There's a minor bug in the way git stash writes its "stash bag". The index-state stash is correct, but suppose you do something like this:

cp foo.txt /tmp/save                    # save original version
sed -i '' -e '1s/^/inserted/' foo.txt   # insert a change
git add foo.txt                         # record it in the index
cp /tmp/save foo.txt                    # then undo the change

When you run git stash push after this, the index-commit (refs/stash^2) has the inserted text in foo.txt. The work-tree commit (refs/stash) should have the version of foo.txt without the extra inserted stuff. If you look at it, though, you'll see it has the wrong (index-modified) version.

The script above uses --keep-index to get the working tree set up as the index was, which is all perfectly fine and does the right thing for running the tests. After running the tests, it uses git reset --hard to go back to the HEAD commit state (which is still perfectly fine) ... and then it uses git stash apply --index to restore the index (which works) and the work directory.

This is where it goes wrong. The index is (correctly) restored from the stash index commit, but the work-directory is restored from the stash work-directory commit. This work-directory commit has the version of foo.txt that's in the index. In other words, that last step—cp /tmp/save foo.txt—that undid the change, has been un-un-done!

(The bug in the stash script occurs because the script compares the work-tree state against the HEAD commit in order to compute the set of files to record in the special temporary index before making the special work-dir commit part of the stash-bag. Since foo.txt is unchanged with respect to HEAD, it fails to git add it to the special temporary index. The special work-tree commit is then made with the index-commit's version of foo.txt. The fix is very simple but no one has put it into official git [yet?].

Not that I want to encourage people to modify their versions of git, but here's the fix.)

  • Your answer makes me wish there was a nice infographic/flowchart for git so that I could understand what's actually going on. Still reading and trying to grok.
    – Hounshell
    Dec 9, 2013 at 22:43
  • 1
    There are some, but none are complete because it's so ridiculously complicated. As an alternative to using git stash though, you could consider creating two commits of your own, on a branch of your own creation, or even on the current branch. (It will work out the same in the end no matter which way you go. :-) )
    – torek
    Dec 9, 2013 at 22:50
  • That's what I feel like. I'd love to take a whack at it myself, but like you said: so ridiculously complicated. The multiple commit thing is a no-go for me though. In our environment each commit corresponds to a separately code-reviewed change. Multiple changes would lead to an explosion of code reviews, particularly in a hook. In general we have to constantly amend our last change whenever you want to review a minor edit to a change.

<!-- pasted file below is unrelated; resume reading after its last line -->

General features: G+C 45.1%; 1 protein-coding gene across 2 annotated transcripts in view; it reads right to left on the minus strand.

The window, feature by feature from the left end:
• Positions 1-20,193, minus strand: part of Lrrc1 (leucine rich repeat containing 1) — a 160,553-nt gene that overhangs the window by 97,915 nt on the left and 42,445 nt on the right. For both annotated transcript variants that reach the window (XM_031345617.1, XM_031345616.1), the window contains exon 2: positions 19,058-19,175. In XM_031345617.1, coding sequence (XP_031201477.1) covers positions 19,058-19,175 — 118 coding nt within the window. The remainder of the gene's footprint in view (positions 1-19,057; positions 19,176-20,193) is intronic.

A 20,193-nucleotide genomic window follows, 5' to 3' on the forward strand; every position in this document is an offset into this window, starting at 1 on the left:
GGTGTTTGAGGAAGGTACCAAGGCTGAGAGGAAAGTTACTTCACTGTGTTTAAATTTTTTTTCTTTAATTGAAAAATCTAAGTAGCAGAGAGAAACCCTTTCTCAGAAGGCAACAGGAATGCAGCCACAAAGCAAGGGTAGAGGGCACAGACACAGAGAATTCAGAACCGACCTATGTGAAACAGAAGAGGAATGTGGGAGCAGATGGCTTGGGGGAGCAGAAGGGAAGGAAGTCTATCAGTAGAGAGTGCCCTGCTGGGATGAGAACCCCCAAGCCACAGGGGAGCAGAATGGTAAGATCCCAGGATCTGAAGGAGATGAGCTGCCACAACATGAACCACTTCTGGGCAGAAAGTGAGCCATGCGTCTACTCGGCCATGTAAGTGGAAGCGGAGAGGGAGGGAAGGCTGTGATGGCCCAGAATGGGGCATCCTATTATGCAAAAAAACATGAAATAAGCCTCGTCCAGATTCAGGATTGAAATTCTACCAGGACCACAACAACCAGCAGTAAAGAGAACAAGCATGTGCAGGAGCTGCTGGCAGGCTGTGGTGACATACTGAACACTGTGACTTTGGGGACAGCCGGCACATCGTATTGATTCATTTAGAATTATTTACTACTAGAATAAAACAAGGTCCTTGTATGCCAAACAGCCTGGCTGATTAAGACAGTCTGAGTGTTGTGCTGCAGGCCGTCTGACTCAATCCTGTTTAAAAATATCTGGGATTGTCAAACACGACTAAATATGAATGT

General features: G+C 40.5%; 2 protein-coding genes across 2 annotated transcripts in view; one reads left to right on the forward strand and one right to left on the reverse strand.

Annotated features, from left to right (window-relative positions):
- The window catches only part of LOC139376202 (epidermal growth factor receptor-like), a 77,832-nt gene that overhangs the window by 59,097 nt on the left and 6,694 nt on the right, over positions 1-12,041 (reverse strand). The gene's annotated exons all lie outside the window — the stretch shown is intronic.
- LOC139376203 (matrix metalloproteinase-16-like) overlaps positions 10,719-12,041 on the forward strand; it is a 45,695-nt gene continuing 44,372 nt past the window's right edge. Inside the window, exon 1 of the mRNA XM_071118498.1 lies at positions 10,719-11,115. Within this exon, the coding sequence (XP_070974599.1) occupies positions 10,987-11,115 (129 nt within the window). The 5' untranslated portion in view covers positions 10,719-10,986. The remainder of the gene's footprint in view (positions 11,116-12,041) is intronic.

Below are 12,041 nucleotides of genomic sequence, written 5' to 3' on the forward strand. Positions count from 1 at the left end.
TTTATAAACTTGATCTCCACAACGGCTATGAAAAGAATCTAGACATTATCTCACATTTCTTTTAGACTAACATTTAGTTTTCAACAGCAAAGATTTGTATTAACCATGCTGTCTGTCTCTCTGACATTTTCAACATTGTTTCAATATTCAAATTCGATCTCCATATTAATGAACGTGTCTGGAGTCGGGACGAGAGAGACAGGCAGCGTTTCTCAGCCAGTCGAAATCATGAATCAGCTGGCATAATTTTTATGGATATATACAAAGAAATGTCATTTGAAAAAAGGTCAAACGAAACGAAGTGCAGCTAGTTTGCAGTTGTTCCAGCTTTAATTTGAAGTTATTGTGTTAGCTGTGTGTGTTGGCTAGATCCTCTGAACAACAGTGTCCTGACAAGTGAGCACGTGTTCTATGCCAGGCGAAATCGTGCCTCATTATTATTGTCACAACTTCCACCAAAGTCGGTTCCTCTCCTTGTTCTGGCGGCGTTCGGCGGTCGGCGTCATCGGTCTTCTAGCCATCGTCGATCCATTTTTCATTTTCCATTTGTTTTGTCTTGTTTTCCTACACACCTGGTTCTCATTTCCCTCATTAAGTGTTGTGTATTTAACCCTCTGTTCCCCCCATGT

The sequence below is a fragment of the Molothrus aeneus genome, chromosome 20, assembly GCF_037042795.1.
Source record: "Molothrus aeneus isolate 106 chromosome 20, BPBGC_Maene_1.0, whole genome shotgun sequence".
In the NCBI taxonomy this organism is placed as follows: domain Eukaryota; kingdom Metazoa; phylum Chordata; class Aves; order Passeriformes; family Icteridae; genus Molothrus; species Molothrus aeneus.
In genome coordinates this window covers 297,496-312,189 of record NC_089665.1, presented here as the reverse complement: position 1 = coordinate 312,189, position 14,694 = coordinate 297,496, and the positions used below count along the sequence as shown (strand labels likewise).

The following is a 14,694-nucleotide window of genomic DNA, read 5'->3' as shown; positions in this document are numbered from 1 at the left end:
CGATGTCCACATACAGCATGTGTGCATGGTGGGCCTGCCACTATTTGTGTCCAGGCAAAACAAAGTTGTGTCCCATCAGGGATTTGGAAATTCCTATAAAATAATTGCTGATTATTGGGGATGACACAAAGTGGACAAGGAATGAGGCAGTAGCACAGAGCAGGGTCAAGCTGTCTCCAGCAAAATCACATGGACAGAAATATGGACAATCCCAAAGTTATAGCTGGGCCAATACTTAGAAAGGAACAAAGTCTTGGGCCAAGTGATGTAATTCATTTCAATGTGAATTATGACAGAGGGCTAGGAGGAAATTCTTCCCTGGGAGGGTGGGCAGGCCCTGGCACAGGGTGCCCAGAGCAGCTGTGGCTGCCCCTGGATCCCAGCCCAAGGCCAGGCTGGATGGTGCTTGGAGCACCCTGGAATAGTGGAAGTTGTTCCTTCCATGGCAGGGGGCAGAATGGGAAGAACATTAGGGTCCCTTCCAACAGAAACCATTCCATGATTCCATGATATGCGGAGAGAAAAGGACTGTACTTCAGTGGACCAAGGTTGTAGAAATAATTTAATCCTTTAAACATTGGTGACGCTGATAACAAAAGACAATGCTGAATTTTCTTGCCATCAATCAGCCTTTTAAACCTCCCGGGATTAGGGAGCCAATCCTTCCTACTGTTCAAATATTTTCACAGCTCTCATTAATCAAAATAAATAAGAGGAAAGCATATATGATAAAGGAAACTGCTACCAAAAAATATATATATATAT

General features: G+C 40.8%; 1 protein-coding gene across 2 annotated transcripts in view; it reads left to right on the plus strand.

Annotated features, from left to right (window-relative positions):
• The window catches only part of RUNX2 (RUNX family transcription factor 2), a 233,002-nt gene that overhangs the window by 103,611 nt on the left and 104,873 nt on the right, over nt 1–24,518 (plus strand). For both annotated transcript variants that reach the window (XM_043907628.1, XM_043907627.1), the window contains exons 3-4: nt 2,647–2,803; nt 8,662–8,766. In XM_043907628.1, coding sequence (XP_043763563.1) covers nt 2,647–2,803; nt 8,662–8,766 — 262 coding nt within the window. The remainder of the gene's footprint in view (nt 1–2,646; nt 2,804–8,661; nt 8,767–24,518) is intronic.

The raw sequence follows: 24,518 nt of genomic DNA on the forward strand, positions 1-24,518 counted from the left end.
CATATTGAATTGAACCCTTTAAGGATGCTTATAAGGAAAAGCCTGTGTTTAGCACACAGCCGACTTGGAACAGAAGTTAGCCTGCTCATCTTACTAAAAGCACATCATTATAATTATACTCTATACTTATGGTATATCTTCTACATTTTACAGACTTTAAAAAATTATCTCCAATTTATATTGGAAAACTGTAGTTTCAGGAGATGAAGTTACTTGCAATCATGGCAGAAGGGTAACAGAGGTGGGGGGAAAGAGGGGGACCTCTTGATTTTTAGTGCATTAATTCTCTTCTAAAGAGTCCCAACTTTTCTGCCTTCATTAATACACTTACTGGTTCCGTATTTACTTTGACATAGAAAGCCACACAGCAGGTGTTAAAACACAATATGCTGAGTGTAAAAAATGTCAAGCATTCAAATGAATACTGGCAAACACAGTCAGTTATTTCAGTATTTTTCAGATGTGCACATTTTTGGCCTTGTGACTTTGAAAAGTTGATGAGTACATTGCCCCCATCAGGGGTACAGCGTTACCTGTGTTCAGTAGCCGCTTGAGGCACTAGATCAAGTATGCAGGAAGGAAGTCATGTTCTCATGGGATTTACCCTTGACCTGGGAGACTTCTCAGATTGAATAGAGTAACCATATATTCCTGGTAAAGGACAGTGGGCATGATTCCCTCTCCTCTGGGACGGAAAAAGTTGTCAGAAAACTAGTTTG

– Hounshell
    Dec 9, 2013 at 22:52
  • 1
    @zilupe: there's a long standing bug in git stash that you could be hitting here. Are you changing line 5 back to the way it was before git adding? If so, you're hitting the bug. I posted a fix to the mailing list but it was apparently ignored...
    – torek
    Feb 11, 2014 at 12:57
  • 1
    @DevinRhode: git stash push did not even exist when I wrote the answer above. Also, git stash has been rewritten in C, and a whole new crop of bugs added: now you really should avoid git stash.
    – torek
    Dec 10, 2021 at 3:07

Thanks to the answer of @torek I was able to put together a script that also deals with untracked files. (Note: I don't want to use git stash -u due to a unwanted behaviour of git stash -u)

The mentioned git stash bug remains unchanged and I am not yet sure, whether this method might run into issues when a .gitignore is among the changed files. (same applies to @torek's answer)

#! /bin/sh
# script to run tests on what is to be committed
# Based on http://stackoverflow.com/a/20480591/1606867

# Remember old stash
old_stash=$(git rev-parse -q --verify refs/stash)

# First, stash index and work dir, keeping only the
# to-be-committed changes in the working directory.
git stash save -q --keep-index
changes_stash=$(git rev-parse -q --verify refs/stash)
if [ "$old_stash" = "$changes_stash" ]
    echo "pre-commit script: no changes to test"
    sleep 1 # XXX hack, editor may erase message
    exit 0

#now let's stash the staged changes
git stash save -q
staged_stash=$(git rev-parse -q --verify refs/stash)
if [ "$changes_stash" = "$staged_stash" ]
    echo "pre-commit script: no staged changes to test"
    # re-apply changes_stash
    git reset --hard -q && git stash pop --index -q
    sleep 1 # XXX hack, editor may erase message
    exit 0

# Add all untracked files and stash those as well
# We don't want to use -u due to
# http://blog.icefusion.co.uk/git-stash-can-delete-ignored-files-git-stash-u/
git add .
git stash save -q
untracked_stash=$(git rev-parse -q --verify refs/stash)

#Re-apply the staged changes